"Anthropogenic climate change is becoming increasingly serious as it spreads and strengthens. For this reason, it’s becoming more and more important to be able to obtain data about developments from all over the world quickly and easily. DISCO-2 is perfect for this. As students, this is a unique opportunity to be at the heart of a project in developing the technology and objectives. We’re literally part of the project from the ground to the day, a few years hence, when the mission will end, and we’ll let it burn up in the atmosphere," says physics student Astrid Theil.

Danish-driven revolution

Danish universities were among the first to conduct educational activities based on launching CubeSats. That's why Denmark is among the leading nations in the development and production of CubeSats.

Now, four Danish universities, Aarhus University, Aalborg University, the IT University of Copenhagen and the University of Southern Denmark have come together to start the DanIsh Student Cubesat PrOgramme (DISCO). The programme was launched via a grant from the Danish Industry Foundation of DKK 4.5 million, and the plan is to launch three satellites under the DISCO

programme, each with different collaborative universities and companies, depending on the purpose.

Because if Denmark is to maintain its stronghold, Danish universities will have to continue to use CubeSats in teaching and thereby develop the space engineers and physicists of the future, explains the programme director for the DISCO project Associate Professor Christoffer Karoff from Aarhus University.

"Research-based teaching helps to meet the challenges of the future, and to secure Denmark’s role in a space industry that is already in rapid development all over the world. We don’t want to send people into orbit, but instead we want to let students’ creative strength boost the way we perceive the possibilities. They’ll help devise the missions to generate new knowledge about the technological possibilities in the small satellites and to create the basis for new scientific discoveries using satellites in orbit around the Earth. DISCO will ensure continuity in the launch of the next three missions, and it will help establish a new Danish space venture."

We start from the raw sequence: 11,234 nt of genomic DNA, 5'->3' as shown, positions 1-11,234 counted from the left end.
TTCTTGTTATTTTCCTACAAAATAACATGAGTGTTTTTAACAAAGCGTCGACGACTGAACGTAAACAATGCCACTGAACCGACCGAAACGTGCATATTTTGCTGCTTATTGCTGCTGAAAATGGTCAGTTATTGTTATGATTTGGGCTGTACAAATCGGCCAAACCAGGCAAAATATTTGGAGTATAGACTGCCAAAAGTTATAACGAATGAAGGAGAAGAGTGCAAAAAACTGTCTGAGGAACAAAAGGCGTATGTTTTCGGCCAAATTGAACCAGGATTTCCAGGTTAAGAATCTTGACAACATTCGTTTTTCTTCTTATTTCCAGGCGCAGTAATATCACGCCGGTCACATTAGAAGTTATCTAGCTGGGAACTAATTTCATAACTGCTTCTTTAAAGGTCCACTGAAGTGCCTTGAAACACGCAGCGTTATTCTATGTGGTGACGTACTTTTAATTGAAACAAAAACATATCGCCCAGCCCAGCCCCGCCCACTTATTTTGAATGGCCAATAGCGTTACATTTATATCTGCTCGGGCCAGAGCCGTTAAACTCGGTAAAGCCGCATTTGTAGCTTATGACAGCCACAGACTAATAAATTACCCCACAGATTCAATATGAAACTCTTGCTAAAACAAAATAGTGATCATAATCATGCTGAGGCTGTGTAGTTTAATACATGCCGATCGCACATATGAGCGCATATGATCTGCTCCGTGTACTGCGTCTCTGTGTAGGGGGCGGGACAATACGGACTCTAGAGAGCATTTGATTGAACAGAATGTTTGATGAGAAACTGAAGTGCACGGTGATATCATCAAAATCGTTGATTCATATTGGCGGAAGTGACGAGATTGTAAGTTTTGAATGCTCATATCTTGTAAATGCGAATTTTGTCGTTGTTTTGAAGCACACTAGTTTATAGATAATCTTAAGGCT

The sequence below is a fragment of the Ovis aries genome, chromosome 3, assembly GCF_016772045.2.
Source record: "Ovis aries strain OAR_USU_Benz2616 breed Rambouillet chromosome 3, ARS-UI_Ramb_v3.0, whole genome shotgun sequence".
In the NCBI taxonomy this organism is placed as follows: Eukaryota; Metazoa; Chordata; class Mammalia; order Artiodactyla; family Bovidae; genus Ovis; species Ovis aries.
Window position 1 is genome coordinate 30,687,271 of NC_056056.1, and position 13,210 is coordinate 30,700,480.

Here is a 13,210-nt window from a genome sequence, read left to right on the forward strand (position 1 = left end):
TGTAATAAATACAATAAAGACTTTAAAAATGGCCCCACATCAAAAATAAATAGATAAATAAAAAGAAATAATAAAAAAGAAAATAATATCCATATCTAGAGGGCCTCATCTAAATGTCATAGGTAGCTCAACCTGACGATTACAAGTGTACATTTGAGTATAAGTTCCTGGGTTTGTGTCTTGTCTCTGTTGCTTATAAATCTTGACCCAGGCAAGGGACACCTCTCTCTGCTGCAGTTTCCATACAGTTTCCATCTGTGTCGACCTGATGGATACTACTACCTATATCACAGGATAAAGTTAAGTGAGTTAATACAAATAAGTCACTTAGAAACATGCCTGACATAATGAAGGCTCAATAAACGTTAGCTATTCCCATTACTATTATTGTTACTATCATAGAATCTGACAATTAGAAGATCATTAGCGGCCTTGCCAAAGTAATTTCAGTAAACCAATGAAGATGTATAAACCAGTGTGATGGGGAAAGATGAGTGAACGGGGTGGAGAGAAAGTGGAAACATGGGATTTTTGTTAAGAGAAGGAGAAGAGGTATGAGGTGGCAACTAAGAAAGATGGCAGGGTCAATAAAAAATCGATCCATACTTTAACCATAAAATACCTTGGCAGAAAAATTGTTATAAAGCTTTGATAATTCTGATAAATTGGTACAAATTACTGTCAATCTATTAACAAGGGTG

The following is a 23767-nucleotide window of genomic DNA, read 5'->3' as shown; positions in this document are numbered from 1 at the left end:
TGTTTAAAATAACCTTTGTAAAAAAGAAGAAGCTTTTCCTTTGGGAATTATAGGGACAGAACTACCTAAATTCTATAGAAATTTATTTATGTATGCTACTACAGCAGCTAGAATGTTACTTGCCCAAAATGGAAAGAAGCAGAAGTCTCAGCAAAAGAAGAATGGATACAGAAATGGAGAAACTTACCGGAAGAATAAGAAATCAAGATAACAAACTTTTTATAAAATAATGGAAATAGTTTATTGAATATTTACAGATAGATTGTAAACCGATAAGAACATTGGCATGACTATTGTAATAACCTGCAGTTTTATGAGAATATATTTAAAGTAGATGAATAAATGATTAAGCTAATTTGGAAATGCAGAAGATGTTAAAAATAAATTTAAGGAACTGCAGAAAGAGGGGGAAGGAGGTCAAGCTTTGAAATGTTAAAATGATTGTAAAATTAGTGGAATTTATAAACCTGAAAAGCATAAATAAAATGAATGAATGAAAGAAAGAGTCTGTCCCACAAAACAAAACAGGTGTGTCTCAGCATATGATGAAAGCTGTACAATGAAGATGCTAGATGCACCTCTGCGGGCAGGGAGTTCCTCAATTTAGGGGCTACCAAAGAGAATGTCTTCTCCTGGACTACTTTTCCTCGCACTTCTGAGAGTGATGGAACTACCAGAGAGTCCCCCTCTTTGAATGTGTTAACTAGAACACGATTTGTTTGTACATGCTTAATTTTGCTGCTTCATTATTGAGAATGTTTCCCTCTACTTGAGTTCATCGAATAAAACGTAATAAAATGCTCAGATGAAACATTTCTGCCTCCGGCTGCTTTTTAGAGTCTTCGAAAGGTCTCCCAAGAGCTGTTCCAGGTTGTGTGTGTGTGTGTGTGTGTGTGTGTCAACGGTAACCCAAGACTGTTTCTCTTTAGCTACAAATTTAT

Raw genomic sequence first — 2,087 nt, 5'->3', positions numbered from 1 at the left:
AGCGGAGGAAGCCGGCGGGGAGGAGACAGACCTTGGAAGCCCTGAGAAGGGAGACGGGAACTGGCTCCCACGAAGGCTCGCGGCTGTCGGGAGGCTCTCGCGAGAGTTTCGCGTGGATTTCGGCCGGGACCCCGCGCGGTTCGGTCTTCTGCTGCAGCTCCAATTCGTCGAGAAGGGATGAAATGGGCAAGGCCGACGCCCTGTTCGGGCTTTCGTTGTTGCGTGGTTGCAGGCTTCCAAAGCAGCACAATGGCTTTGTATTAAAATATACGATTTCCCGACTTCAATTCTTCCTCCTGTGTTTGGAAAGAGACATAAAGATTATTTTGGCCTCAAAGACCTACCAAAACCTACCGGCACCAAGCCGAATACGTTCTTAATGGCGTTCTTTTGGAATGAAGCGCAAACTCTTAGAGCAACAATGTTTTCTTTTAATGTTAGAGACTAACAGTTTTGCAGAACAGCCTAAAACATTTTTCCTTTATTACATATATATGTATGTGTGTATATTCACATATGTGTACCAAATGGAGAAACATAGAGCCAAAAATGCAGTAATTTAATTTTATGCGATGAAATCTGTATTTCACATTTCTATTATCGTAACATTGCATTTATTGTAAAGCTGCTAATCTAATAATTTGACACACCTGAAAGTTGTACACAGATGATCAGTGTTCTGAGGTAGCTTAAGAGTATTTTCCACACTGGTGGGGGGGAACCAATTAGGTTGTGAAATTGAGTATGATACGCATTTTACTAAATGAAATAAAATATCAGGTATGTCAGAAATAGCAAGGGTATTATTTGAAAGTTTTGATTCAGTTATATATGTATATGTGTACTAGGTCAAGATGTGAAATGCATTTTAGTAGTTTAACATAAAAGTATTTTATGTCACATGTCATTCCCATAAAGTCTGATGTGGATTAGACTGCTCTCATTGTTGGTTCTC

You can help to send DISCO-2 into orbit

DISCO-2 is not only innovative in its scientific and technological significance. It will also be the first of a kind, in that it is possible to contribute to the mission through crowdfunding.

For many years, crowdfunding has been a popular way of generating initial capital for start-up companies and creative projects via services such as Kickstarter. In recent years, crowdfunding has also become more attractive for early career researchers to secure funding for their research and publication work. While it is used in several countries abroad, there are not many Danish examples of the new practice, and DISCO-2 will try to change this, explains the head of mission:

"The project is about educating and strengthening the competences of young research talents and boosting the common methods. Therefore, the idea is to make it possible to donate to the mission and help to make it possible to obtain climate-change data from a dedicated satellite operated by Danish students. Crowdfunding has turned out to be a value-creating tool for early career researchers around the world, and we’re ready to see whether it works in Denmark too," says Mads Fredslund Andersen.

You can support DISCO-2 with contributions of DKK 50 and above, and contributors can earn different benefits depending on the size of their contribution; just as in other crowdfunding projects. See the DISCO-2 website for more about the programme, the team and how you too can join the student team behind the satellite missions. For further information, find the contact persons behind DISCO-2 via this link.

Press contact:
Journalist Rasmus Rørbæk,
Nat Tech Communication
Aarhus University,
Email: rrorbek@au.dk
Tel. no.: +45 20374215